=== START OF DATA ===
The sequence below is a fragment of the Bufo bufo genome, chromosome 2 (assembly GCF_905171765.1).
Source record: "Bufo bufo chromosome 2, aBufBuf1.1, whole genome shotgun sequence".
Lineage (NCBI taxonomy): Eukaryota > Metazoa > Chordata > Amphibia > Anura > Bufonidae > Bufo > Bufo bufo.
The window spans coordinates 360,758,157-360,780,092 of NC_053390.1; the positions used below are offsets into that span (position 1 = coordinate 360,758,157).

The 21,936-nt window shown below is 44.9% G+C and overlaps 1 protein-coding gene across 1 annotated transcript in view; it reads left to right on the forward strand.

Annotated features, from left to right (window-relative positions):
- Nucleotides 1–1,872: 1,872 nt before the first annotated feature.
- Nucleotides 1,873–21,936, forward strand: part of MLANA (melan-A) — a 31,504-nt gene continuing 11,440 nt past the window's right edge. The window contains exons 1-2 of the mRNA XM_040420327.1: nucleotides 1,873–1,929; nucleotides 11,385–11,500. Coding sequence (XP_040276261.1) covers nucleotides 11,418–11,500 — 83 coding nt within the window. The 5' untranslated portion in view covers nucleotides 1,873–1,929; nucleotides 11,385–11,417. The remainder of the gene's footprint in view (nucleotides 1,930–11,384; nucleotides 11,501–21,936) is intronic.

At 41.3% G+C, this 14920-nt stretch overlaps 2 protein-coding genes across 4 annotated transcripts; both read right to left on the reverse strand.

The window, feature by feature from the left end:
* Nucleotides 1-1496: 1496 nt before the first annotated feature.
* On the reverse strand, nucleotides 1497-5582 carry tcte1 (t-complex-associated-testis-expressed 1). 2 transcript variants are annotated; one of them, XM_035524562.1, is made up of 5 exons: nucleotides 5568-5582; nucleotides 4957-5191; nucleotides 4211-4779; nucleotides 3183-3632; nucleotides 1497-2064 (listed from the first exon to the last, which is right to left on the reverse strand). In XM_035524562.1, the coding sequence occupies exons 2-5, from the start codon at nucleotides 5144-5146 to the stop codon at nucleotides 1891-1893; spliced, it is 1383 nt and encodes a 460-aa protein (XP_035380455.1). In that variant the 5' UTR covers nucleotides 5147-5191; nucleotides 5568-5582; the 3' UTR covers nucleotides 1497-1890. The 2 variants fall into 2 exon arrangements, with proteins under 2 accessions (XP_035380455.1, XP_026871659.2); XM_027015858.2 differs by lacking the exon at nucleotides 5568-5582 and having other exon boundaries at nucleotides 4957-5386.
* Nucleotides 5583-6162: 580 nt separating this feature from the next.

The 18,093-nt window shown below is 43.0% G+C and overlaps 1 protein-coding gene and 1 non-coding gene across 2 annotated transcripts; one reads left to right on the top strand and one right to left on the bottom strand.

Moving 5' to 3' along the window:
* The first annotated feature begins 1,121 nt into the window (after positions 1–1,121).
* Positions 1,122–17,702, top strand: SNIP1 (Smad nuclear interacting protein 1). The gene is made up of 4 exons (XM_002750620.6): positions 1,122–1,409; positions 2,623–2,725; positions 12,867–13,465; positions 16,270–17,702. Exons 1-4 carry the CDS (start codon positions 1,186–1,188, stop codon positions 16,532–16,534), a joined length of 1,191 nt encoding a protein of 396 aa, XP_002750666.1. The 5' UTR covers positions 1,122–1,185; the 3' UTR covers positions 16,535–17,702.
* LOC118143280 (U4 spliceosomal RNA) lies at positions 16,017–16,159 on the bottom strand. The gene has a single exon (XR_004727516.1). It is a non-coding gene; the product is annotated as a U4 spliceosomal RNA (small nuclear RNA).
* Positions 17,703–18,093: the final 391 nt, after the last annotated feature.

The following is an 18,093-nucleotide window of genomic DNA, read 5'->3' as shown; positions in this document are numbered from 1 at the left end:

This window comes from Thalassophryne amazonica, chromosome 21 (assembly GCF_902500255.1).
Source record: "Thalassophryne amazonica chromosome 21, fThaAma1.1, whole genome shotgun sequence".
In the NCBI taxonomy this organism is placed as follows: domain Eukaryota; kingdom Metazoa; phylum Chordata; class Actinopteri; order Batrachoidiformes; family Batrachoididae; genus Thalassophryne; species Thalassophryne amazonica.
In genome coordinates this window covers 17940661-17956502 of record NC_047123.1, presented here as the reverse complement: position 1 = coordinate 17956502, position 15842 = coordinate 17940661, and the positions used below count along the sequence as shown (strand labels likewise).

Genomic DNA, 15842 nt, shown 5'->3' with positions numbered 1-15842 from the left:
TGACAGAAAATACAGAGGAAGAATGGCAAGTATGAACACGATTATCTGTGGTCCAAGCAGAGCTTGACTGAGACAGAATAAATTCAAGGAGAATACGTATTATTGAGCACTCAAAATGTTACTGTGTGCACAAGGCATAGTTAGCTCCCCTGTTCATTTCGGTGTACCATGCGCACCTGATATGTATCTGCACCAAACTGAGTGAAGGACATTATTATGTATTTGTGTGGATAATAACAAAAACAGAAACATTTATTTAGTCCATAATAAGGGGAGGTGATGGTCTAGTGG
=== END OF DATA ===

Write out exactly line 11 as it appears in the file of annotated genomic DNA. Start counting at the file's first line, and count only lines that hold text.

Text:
* Nucleotides 1-1496: 1496 nt before the first annotated feature.